Today I am reviewing Girl, Serpent, Thorn, a fantastic Persian fairy-tale inspired book by Melissa Bashardoust. Many thanks to Melissa, and to Hodder & Stoughton, for my copy of the book which I received via NetGalley.
A captivating and utterly original fairy tale about a girl cursed to be poisonous to the touch, and who discovers what power might lie in such a curse…
There was and there was not, as all stories begin, a princess cursed to be poisonous to the touch. But for Soraya, who has lived her life hidden away, apart from her family, safe only in her gardens, it’s not just a story.
As the day of her twin brother’s wedding approaches, Soraya must decide if she’s willing to step outside of the shadows for the first time. Below in the dungeon is a demon who holds knowledge that she craves, the answer to her freedom. And above is a young man who isn’t afraid of her, whose eyes linger not with fear, but with an understanding of who she is beneath the poison.
Soraya thought she knew her place in the world, but when her choices lead to consequences she never imagined, she begins to question who she is and who she is becoming…human or demon. Princess or monster.
Girl, Serpent, Thorn captivated me from the first page to the last. Before I started reading, I hadn’t realised that it was inspired by Persian myth, but Melissa Bashardoust’s writing has a magical feel that instantly put me in mind of folkloric tales handed down over many generations.
As a tactile person living through lockdown, I can understand Soraya’s need for human contact and the feel of soft textures more acutely than I think I would have before. Touch is something that we have always taken for granted, and yet it is something I have found myself craving over recent months. At least we have the hope that the situation won’t be permanent, but for poor Soraya there is no way out that she can see, and I can quite understand why she would be desperate enough to try whatever it took to break free of her curse.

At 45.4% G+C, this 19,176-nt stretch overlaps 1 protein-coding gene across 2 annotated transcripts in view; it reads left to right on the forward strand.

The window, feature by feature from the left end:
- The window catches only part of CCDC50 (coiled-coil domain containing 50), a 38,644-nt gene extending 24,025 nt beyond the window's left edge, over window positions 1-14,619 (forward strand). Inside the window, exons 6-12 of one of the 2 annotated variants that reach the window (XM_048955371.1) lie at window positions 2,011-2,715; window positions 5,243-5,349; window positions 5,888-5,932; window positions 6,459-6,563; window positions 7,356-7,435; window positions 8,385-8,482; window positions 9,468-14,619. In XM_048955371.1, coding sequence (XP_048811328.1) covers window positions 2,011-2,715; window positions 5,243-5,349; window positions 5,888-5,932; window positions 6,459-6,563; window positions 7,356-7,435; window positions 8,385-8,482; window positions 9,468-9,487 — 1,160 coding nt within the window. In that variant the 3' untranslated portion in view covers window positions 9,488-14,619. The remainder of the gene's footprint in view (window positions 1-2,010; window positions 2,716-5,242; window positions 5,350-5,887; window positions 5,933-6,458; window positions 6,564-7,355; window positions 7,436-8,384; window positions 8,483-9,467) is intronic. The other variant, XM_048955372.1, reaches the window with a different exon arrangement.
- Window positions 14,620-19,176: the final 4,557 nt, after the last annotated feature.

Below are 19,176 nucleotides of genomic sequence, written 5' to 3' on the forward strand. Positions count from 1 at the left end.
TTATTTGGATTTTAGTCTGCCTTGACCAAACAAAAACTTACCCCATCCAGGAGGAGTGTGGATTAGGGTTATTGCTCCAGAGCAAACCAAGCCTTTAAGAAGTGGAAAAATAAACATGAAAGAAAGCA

Each character is beautifully developed, and each has their own flaws and secrets (some more than others). I practically felt my heart crack at times, as the depths of betrayals were revealed and Soraya slowly learnt who she could and couldn’t trust and rely on.
Girl, Serpent, Thorn is a story of learning to be comfortable in your own skin – something I think we could probably all do with being a bit better at.
ABOUT THE AUTHOR:
Melissa Bashardoust received her degree in English from the University of California, Berkeley, where she rediscovered her love for creative writing, children’s literature, and fairy tales and their retellings. She currently lives in Southern California with a cat named Alice and more copies of Jane Eyre than she probably needs. Girls Made of Snow and Glass is her first novel.